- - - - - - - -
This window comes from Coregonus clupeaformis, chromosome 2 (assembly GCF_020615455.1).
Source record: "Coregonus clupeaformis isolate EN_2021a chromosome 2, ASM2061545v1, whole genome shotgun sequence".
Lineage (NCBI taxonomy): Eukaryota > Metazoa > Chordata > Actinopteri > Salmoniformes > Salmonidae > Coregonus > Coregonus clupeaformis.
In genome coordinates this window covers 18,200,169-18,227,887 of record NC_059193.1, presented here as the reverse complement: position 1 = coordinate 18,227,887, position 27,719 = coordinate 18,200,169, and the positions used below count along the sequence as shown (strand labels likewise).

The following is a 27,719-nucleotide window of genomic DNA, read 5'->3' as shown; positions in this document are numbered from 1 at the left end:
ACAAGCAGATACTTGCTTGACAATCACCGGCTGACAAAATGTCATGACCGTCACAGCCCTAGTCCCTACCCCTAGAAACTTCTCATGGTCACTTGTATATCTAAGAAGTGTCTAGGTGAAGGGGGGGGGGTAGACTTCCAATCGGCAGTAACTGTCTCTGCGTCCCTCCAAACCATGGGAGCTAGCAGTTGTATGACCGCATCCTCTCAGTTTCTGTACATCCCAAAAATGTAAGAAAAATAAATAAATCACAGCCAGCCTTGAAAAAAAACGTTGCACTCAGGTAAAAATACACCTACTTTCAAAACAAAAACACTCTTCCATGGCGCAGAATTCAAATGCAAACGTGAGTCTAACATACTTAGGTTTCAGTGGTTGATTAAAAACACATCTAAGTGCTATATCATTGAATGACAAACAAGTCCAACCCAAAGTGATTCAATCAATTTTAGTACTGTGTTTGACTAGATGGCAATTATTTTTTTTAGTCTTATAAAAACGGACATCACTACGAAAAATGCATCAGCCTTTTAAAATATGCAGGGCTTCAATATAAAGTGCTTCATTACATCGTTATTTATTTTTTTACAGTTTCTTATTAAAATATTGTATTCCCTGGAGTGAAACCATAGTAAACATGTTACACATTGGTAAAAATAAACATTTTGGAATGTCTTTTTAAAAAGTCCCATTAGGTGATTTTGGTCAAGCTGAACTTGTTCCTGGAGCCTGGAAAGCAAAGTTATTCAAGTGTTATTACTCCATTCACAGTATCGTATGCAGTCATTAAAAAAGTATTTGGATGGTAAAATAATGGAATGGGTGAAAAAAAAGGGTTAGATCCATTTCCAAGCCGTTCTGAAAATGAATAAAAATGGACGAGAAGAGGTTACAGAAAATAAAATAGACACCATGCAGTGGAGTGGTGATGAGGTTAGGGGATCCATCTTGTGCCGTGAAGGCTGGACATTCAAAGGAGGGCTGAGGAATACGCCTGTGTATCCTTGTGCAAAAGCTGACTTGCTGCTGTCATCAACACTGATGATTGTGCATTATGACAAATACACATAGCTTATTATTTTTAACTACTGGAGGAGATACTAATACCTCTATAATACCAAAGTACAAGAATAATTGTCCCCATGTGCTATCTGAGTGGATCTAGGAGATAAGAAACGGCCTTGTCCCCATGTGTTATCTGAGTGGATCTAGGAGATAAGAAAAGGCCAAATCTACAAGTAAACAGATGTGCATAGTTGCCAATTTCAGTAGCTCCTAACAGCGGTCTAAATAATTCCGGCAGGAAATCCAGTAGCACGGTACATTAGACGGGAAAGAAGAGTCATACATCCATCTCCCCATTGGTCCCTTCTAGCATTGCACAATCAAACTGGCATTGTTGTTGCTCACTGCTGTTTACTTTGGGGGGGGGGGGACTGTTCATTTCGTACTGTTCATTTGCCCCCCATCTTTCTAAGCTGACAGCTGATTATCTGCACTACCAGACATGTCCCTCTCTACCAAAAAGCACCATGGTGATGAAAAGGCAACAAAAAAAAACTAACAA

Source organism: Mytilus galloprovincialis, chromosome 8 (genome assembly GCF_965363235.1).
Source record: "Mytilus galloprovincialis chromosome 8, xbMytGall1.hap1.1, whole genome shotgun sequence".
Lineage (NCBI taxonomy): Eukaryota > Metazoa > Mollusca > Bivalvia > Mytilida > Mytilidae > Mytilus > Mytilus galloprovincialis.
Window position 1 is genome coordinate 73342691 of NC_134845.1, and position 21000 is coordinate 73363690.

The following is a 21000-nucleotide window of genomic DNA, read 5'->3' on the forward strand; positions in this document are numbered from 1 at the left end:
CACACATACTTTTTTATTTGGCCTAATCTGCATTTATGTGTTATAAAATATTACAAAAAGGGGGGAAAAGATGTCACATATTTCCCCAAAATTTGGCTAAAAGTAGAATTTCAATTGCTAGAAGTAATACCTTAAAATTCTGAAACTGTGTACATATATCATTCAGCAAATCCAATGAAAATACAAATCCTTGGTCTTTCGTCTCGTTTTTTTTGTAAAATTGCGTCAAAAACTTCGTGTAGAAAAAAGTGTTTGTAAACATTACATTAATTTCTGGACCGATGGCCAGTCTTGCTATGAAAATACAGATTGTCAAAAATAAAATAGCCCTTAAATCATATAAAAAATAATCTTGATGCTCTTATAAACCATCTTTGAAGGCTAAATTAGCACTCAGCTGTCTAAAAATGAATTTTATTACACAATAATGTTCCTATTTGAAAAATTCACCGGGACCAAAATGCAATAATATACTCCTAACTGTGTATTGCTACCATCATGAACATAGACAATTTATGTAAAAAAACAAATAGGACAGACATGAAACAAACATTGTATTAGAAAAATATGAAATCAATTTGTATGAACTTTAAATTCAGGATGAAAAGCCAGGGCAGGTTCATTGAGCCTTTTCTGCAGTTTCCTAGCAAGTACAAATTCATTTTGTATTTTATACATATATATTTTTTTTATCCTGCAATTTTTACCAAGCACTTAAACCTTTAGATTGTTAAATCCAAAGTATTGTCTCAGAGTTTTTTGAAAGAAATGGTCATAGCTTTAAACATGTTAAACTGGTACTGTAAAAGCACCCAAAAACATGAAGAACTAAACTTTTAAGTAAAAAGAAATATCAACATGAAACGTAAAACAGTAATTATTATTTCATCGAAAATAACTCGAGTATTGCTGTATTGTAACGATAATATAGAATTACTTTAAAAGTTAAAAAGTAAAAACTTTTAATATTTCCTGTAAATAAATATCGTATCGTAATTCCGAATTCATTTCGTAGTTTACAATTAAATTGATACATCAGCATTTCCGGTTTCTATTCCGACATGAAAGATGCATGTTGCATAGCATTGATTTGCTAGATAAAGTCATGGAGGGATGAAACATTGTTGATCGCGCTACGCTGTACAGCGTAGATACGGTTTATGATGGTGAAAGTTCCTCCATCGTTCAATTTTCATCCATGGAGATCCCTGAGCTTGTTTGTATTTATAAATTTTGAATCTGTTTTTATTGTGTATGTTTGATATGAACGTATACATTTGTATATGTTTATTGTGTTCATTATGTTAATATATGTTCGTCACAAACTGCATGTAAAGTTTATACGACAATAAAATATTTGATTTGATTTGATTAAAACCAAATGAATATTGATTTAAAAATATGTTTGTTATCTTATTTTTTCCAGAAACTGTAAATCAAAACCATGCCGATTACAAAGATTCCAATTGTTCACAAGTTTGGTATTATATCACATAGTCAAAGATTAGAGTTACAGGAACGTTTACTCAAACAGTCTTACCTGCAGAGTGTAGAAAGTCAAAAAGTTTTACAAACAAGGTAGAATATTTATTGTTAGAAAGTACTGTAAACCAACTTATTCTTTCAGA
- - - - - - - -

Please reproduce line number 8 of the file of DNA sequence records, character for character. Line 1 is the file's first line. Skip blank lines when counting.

Source record: "Mytilus galloprovincialis chromosome 8, xbMytGall1.hap1.1, whole genome shotgun sequence".